Make Kim Kardashian go away

I, Jonathan Frank, by the power vested in me by our editor, Will, and Professor Cowart, do hereby call for a moratorium on all news coverage of Kim Kardashian.

This order is effective immediately.

I haven’t really cleared this with any of the other Oracle staff but I’m sure they’ll go with it. I’ll send out an email.

In less than a year our country will vote to elect a President.

Meanwhile, the country of Thailand was recently devastated by the worst flooding in more than half a century.

The entire country of Greece is going broke and making plans to form an “interim government”. McDonalds’ just reintroduced the McRib sandwich, yet when I turn on the morning news all I can hear about is that girl’s divorce.

Really, Ann Currie? You’ve been a distinguished journalist for more than 30 years, reporting from Baghdad, Sri Lanka, and Darfur.

Now you’re discussing the supposedly shocking divorce of a reality show star who, lest we forget, became a household name because of a leaked sex tape.

Everyone knows that the sun will rise in the morning and classless reality show stars who rise to fame by way of a pornographic home video will get divorced—probably at least a dozen times.

These things are not news.

I’ve long been concerned with the way our society puts Hollywood-type celebrities on a pedestal and becomes personally invested in the sordid details of their lives, relayed to us via the National Enquirer.

But at least Brad and Angelina have some recognizable talent and adopted a few kids.

Kim Kardashian’s contributions to society are a little less noble.

First, she’s provided a sex tape to entertain lonely deviants living in their parents’ basements and trolling on the personals page of Craigslist.

Second, she’s inspired 10 year old girls to dress like streetwalkers.

Oh, and she also “sings,” meaning there is a heavily auto-tuned song attributed to her on iTunes.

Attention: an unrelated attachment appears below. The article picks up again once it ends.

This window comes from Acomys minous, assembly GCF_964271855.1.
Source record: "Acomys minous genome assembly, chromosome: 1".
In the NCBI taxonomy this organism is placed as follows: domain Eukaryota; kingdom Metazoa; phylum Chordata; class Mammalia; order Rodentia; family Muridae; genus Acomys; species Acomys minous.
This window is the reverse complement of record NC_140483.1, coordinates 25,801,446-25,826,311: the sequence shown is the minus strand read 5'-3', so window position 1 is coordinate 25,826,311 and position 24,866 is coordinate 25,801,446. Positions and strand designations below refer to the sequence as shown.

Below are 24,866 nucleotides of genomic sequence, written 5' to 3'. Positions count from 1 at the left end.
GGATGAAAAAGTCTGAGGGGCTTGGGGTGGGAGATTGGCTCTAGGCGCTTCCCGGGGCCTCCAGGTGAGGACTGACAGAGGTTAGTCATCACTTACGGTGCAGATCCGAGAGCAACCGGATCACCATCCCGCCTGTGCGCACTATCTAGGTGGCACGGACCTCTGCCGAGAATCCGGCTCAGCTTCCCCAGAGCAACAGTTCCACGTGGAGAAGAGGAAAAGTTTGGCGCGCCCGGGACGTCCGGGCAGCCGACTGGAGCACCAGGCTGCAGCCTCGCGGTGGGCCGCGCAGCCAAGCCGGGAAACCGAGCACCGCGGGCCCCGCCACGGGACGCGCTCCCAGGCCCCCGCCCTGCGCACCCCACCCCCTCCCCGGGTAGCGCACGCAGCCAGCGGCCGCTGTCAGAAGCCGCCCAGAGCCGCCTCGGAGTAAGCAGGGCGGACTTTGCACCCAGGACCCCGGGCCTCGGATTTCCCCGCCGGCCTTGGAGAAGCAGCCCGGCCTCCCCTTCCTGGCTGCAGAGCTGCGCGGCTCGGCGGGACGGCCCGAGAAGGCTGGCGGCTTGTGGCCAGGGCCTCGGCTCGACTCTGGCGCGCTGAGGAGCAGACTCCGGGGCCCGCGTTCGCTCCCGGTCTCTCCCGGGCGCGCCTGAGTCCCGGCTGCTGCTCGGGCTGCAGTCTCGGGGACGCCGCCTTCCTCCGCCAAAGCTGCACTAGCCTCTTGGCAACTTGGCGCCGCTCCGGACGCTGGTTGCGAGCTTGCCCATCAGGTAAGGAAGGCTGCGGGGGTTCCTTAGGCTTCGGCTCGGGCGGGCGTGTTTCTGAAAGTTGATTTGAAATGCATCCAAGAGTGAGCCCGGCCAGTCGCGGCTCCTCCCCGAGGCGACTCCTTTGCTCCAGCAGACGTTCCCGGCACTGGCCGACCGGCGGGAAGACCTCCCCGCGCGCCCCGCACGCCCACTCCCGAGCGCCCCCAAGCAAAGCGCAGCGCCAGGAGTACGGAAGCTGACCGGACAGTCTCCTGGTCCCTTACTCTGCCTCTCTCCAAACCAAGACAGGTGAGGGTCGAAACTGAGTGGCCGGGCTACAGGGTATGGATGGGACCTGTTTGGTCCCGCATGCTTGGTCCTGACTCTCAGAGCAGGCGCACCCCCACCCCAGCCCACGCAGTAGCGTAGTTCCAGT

I suspect it was actually performed by a very advanced computer.

Additionally, she “wrote” a book last year entitled “Kardashian Konfidential.”

You may think that the title of the book is supposed to be a witty pun, but I have a feeling she genuinely thinks that’s the correct spelling of the word.

To the poor, poor shadow writer who drew the short straw and had to work with Kim Kardashian on this endeavor: your reward awaits you in another life.

What Kim Kardashian does with her three-ring circus life has no bearing on your day-to-day living or mine.

Let’s move away from idolizing self-serving celebrities who struggle to put together coherent sentences and enter into relationships that don’t last as long as the latest generation of the iPhone.

Let’s give our time and attention to the stories that really matter and the individuals in the public sphere who actually bring something of worth to the table.

In the event that Kim Kardashian is laying poolside somewhere in a heavy fog of tanning spray, half intoxicated, reading this column–or perhaps having it read to her, I want to speak very plainly in this last sentence so that she may understand, because I know that I’ve used a lot of big words.

Kim Kardashian, your 15 minutes are up.